By Mechelle De Craene
According to the Perseus Developmental Corporation, 52% of all blogs are created and maintained by 13 to 19-year-olds (Twist, 2004). Yet many teachers in the U.S. still do not use blogs as a learning tool in their classrooms. Additionally, when researching the few pedagogical blogs out there, I found that, of the blogs used in classroom settings, most were geared toward gifted students.
Thus, I pondered how blogs could be used by students with special needs. What I found was that blogging can be a tool that promotes autonomy in the classroom empowering students to take ownership of their own learning process. Additionally, the medium of blogs also allows students to share their knowledge in a publishable format which in turn may teach their online audience. Now more than ever, the audience can influence and inspire young authors, thereby scaffolding students’ writing abilities as their skills evolve. Hence, blogging can be very Vygotskian, so to speak.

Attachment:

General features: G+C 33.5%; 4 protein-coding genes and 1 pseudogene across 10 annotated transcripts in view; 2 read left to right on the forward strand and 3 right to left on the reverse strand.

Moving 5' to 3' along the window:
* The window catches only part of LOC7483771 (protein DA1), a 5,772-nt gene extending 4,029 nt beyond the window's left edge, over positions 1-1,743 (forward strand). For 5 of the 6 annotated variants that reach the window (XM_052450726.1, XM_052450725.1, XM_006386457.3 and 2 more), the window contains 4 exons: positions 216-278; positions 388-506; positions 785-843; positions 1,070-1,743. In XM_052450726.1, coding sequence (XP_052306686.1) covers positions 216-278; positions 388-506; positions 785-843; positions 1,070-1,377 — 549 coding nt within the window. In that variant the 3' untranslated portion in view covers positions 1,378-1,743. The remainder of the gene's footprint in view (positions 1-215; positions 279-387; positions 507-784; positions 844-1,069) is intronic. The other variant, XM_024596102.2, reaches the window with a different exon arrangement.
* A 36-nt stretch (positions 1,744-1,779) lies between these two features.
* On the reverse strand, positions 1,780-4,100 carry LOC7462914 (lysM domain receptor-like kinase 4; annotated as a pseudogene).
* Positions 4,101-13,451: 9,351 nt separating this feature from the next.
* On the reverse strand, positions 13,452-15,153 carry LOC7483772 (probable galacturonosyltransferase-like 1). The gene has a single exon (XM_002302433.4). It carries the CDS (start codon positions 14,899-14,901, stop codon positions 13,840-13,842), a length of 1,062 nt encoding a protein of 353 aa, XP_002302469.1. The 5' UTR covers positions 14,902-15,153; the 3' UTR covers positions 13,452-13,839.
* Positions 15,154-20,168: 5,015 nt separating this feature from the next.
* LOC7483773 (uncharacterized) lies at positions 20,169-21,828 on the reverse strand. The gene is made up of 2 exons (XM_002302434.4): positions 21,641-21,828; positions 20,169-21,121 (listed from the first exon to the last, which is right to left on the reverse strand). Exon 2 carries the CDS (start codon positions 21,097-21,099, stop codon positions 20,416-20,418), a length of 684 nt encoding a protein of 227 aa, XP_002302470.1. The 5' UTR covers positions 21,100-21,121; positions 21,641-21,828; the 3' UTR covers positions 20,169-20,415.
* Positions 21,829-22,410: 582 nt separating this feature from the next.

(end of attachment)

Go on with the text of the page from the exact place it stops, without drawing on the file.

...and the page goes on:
Surprisingly, within our Information Age, pedagogical blogging was new to my school. Many of my peers had never heard of blogs before and much of the research on blogs comes from the U.K. When I explained to my fellow teachers, some expressed concerns about potential legal issues.
I still wanted to explore the use of blogs in the classroom, and selected a small group of 8th grade students (i.e. age 14). To start with, the girls and I had a “refresher” discussion on internet safety. Each of the girls picked a pen name for confidentiality.
Acceptable Use Policies (i.e. internet permission slips) were signed by the girls’ parents at the beginning of the year. “Acceptable Use Policies (AUPs) typically establish expectations for how students and faculty will use school resources, procedures they are expected to follow and consequences when expectations and procedures are violated”(Grabe & Grabe, 2001).